There are several specially sized bolts in the folding windscreen, and a couple were incorrected - Someone had just stuck a regular bolt in there.  I was unable to source any from the major Austin Healey suppliers - apparently just not available.  So I went on to the internet, and within a couple of days a Healey person in Ontario Canada said he had some, and after transferring some $, he mailed them to me, and I received them this week.   Additionally, I found a blank Austin Healey plaque on the internet, and since our engine number and chassis number are stamped in positions that are almost impossible to see when using a good light, and would be impossible to see at a border post in Kazakhastan, I am getting our engine and chassis numbers engraved on this official looking plate, and will affix it in a place on the firewall where it is nice and easy to see !  A present for Gidget.

New rear gearbox mount


Our gearbox is a W50 Toyota Celica 5 speed, and the rear mount for this is all perished and cracked.  A little time on the internet soon found a replacement at a good price, and that also arrived this week, and will be installed when we take the engine and gearbox out in the next week or so.



Some electrical tips from friends

 While driving around the Gold Coast, I passed a Dyno workshop where I used to get my Lotus tuned a few years ago.  So I dropped in to have a chat with Matty Spry, the owner, and tell him about our new adventure with the Healey.  He gave me lots of ideas about wiring and relays and the best tools and clips to use - I continue to learn so much every day !!  Good to catch up with Matty again, and he is keen to see Gidget when she is on the road again.


Where the air filter will fit
Then it was a few photos of the front intake on the car.  We are trying to fit a K&N filter down in the front LH side, beside the radiator, and are talking to the K&N Technical Department in their head office in Eindhoven in the Netherlands.  They needed to know the space we have available, and how long the distance will be between the filter  and the carbs so they cn offer the best solution.  Similarly we have to install an air tube vent down the RH side to connect to the cooling vents into the cabin, so I have
Air ducting to be added
also been out locating suppliers for suitable flexible hose for all this.  We also have to make up a radiator grill and cooling ducts to direct as much air as possible onto the radiator, and not let it escape to the sides of over or under it.   We will need all the air we can get !  We also have to mount the radiator on rubber bushings to enable everything to flex when on bumpy roads - If we leave it sold mounted like it is now, it will soon crack and come loose, with potentially catastrophic consequences.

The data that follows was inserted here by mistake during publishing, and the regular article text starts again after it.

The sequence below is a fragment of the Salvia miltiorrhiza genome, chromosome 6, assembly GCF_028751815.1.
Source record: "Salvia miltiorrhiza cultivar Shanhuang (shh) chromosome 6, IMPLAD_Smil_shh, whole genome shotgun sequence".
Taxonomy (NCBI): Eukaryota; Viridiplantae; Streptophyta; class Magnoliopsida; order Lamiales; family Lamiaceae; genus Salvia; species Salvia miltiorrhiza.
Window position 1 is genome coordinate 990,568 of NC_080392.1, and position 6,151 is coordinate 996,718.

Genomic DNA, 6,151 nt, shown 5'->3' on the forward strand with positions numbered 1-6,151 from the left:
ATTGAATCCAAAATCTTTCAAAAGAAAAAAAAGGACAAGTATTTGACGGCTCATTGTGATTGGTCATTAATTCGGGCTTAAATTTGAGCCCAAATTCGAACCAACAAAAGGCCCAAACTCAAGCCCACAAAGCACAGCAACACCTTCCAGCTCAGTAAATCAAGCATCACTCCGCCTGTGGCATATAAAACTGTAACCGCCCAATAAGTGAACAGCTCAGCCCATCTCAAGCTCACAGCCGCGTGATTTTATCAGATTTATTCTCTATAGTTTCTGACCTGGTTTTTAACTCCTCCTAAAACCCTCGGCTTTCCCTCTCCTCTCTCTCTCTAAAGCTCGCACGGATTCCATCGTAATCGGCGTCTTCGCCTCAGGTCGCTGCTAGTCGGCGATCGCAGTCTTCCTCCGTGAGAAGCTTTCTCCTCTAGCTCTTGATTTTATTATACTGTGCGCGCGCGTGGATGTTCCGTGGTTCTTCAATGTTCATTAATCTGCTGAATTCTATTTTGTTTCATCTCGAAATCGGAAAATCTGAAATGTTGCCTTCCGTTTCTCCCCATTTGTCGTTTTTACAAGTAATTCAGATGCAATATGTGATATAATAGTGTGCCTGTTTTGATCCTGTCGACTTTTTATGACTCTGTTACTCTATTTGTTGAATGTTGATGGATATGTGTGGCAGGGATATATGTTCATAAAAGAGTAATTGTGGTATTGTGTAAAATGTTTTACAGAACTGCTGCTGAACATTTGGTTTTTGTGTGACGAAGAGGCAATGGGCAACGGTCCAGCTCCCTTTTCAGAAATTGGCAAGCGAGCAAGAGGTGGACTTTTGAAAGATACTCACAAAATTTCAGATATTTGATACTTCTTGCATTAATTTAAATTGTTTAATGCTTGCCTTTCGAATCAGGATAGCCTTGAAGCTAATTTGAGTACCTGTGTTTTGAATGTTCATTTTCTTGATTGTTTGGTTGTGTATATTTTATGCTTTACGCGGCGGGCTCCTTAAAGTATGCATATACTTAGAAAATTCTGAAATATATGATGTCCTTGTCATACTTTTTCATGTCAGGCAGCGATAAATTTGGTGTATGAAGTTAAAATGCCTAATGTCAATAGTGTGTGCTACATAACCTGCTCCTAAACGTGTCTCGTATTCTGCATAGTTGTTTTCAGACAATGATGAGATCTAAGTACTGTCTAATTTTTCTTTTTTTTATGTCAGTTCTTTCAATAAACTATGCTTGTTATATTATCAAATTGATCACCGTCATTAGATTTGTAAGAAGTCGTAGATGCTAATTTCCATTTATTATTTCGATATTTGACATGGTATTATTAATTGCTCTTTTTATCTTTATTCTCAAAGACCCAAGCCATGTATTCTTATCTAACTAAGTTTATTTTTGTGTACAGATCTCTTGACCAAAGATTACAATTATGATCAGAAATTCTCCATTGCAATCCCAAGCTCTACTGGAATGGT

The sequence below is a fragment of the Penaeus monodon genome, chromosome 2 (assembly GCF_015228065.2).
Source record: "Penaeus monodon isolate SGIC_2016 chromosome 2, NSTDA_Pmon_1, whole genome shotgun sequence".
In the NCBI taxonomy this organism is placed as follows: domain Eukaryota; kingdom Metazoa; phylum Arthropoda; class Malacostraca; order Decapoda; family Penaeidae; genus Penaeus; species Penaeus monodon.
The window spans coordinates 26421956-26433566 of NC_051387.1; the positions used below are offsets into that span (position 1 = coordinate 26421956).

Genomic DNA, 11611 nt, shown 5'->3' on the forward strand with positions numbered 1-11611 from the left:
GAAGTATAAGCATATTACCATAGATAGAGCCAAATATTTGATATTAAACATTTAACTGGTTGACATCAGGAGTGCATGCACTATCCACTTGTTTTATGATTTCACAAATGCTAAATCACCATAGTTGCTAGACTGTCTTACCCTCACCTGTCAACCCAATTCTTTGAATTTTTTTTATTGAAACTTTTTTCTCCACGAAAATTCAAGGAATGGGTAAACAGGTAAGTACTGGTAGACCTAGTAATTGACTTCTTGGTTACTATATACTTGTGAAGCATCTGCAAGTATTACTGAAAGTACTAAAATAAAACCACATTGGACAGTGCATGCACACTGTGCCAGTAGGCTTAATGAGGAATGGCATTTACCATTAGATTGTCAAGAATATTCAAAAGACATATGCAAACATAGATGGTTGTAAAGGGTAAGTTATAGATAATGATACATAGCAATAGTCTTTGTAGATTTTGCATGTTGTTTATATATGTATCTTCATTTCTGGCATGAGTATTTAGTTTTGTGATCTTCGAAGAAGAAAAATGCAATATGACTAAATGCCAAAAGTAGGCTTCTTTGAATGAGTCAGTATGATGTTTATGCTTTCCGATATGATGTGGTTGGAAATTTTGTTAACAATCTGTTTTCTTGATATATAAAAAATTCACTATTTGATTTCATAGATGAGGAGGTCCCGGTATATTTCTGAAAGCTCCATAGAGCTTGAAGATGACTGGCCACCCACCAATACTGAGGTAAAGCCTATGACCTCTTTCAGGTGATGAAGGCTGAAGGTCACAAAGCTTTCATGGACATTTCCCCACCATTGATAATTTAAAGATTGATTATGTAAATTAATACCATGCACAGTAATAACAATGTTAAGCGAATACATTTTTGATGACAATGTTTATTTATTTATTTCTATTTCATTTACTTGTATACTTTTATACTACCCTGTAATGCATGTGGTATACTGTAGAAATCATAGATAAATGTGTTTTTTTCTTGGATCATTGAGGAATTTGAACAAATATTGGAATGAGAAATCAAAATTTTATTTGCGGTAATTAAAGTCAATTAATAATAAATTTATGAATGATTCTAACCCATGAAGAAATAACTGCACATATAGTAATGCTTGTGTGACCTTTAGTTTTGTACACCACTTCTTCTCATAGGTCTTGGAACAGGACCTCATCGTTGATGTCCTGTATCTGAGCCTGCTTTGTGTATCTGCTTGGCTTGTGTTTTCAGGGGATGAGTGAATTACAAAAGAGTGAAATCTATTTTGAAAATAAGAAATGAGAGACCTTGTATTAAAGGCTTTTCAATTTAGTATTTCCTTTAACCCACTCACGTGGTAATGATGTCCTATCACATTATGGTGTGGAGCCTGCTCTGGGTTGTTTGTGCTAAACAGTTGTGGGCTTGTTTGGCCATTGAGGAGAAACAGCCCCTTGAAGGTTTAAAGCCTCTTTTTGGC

Untouched original paint
I needed some protective POR15 rust inhibitor paint to protect all the new metal that is going in the car, and while I was in the auto paint shop, I asked if the new the ICI colour code I had for the Coronet Cream colour - The original paint for our car that we are going to use again.  Unfortunately this rare paint is so old (it was only used in 3-4 months of late 1953 and early 1954 to celebrate Queen Elizabeth II's coronation) that they can't find a match.  However, the internet again comes to the rescue, and the same Canadian who was able to send us the windscreen bolts has come up with the paint details, so we should be OK now !  There is one panel on the inner rear wheel arch where the original paint is untouched, so failing everything else, they can probably get a close match off that.  I have told Andrew to leave that section untouched as he works on the car !!

L shaped engine mount
Finally this week, after removing the alternator, we were able to look more closely at the engine mounts.  The engine of this car is a big lump - I am not sure of the exact weight, but it is heavy.  We are therefore looking at ways to stabilise the engine to stop it moving forwards in case of a sudden stop, and we already have two bracing bars welded onto the engine / gearbox and across to the chassis, so limit the chances of this happening.  The other issue is if the rubber engine mounts fail, the engine could drop, with catastrophic results, so we are looking at ways of welding a few chain links between the bock and the chassis so that if the mounts do break, the engine will be held from literally falling out of the bottom of the car.  We are still working out the best way to do this, but in the mean time it is interesting that the engine mount has two pieces on either side - a side one that is in shear, and one on top that is in compression.  So it looks as though if the mounts did fail, the inverted L shape of the mount would in fact prevent the engine from dropping.  Hmmm.  Maybe we just need to strengthen those steel mounting points with some gessets welded in there, and we will be OK ?

Stay tuned for the next episode on the refurbsihing of Gidget !!

More photos here :-  https://goo.gl/photos/Xz3YUNzUxgrDFZUP6








 


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Ashton & Giles welcome any visitors, support, and comments as we prepare for our Adventure !